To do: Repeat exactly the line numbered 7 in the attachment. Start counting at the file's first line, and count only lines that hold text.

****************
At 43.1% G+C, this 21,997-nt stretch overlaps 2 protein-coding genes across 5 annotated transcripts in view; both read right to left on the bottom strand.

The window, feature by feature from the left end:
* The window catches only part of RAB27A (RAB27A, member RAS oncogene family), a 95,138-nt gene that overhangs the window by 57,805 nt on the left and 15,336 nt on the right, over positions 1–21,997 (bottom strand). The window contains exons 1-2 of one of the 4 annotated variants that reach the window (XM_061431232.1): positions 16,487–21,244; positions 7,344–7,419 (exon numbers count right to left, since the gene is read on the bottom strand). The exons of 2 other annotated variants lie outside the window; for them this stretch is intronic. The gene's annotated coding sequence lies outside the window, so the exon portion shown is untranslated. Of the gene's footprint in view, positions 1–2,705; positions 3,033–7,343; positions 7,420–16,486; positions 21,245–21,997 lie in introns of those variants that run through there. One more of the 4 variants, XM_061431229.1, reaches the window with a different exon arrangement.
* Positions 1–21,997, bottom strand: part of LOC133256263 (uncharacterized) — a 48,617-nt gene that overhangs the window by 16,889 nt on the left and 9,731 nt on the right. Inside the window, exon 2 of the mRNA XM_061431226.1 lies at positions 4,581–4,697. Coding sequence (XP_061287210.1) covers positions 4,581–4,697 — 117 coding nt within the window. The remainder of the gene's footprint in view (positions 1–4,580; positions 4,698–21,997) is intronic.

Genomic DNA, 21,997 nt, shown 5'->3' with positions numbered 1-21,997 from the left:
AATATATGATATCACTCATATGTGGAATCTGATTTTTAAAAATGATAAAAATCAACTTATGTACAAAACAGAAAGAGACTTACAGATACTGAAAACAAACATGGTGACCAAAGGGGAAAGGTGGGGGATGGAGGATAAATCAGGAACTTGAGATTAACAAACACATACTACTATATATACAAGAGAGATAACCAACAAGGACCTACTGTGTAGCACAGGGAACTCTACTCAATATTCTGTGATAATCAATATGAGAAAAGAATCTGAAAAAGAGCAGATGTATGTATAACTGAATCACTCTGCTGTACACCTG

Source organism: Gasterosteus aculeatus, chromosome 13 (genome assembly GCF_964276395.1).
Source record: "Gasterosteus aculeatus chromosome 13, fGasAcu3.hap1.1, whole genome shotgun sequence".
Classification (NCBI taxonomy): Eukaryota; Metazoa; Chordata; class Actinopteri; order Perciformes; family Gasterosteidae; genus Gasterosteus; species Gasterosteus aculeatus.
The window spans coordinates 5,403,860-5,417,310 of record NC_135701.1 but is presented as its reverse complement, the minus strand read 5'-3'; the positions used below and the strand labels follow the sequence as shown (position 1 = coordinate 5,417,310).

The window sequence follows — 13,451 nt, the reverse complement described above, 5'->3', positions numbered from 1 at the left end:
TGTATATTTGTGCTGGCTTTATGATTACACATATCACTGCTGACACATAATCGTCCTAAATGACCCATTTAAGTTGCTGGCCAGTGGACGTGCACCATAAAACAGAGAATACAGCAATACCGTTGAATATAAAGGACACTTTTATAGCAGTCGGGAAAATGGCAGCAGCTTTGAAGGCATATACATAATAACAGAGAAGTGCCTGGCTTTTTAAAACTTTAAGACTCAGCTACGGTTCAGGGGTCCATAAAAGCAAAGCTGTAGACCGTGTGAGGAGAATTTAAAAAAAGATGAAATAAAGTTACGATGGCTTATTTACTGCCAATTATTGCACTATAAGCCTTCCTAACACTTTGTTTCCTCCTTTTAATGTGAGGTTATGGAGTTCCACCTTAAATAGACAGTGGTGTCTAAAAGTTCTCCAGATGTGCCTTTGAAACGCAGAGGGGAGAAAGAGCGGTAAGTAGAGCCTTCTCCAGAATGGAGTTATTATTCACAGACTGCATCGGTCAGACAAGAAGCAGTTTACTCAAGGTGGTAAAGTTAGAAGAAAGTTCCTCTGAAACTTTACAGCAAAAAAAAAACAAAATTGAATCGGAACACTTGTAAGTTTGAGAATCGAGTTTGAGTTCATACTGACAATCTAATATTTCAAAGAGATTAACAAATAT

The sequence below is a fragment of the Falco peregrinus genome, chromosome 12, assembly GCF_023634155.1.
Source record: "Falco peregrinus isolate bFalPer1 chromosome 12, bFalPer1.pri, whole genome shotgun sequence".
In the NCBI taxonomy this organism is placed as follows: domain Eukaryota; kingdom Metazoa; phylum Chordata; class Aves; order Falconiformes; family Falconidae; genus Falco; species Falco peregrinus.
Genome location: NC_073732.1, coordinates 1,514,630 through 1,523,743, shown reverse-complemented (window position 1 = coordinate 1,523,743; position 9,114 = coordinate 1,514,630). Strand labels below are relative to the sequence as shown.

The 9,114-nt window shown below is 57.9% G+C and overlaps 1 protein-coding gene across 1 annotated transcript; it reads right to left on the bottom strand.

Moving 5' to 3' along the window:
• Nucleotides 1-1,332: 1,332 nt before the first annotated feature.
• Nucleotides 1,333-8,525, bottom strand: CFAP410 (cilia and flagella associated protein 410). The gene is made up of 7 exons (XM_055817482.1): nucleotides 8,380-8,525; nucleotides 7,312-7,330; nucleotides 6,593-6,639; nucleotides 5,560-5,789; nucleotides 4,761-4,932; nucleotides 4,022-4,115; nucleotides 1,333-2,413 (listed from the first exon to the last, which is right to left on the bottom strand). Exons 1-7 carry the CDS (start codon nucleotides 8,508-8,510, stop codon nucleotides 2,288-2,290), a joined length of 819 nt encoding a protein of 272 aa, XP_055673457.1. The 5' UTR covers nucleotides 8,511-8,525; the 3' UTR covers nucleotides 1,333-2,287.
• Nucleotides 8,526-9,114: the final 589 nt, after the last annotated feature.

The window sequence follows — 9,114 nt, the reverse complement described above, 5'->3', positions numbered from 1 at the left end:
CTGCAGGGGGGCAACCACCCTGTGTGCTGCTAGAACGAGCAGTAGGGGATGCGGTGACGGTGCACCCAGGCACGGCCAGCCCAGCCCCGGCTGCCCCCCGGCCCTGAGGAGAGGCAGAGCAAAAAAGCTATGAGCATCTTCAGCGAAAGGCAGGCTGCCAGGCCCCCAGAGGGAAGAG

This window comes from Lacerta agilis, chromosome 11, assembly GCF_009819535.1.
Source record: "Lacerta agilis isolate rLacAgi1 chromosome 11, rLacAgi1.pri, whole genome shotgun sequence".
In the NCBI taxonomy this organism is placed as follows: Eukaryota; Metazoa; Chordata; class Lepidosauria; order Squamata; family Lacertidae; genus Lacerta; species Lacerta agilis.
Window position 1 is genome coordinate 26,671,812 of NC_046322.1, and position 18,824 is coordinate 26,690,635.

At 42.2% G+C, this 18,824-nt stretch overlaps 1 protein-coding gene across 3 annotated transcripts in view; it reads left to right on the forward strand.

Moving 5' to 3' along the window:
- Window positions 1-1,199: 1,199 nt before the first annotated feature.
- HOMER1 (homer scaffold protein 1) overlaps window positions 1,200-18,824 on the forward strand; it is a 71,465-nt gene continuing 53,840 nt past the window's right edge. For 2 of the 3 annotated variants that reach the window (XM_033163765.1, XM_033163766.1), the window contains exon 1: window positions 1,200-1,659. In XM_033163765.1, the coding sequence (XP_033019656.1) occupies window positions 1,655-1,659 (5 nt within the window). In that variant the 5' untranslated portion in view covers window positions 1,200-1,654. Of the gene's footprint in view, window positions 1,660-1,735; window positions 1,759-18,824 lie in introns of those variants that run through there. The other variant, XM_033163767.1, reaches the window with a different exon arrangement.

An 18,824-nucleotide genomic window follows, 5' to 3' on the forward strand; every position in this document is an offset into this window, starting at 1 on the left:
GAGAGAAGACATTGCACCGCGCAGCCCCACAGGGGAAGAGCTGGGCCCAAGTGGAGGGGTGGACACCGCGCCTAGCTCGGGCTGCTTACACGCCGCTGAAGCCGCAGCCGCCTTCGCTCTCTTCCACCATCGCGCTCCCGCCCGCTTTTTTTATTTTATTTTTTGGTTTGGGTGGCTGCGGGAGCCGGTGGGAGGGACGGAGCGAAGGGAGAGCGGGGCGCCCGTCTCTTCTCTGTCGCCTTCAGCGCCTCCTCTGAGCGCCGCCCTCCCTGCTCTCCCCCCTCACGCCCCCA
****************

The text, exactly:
Source organism: Gasterosteus aculeatus, chromosome 13 (genome assembly GCF_964276395.1).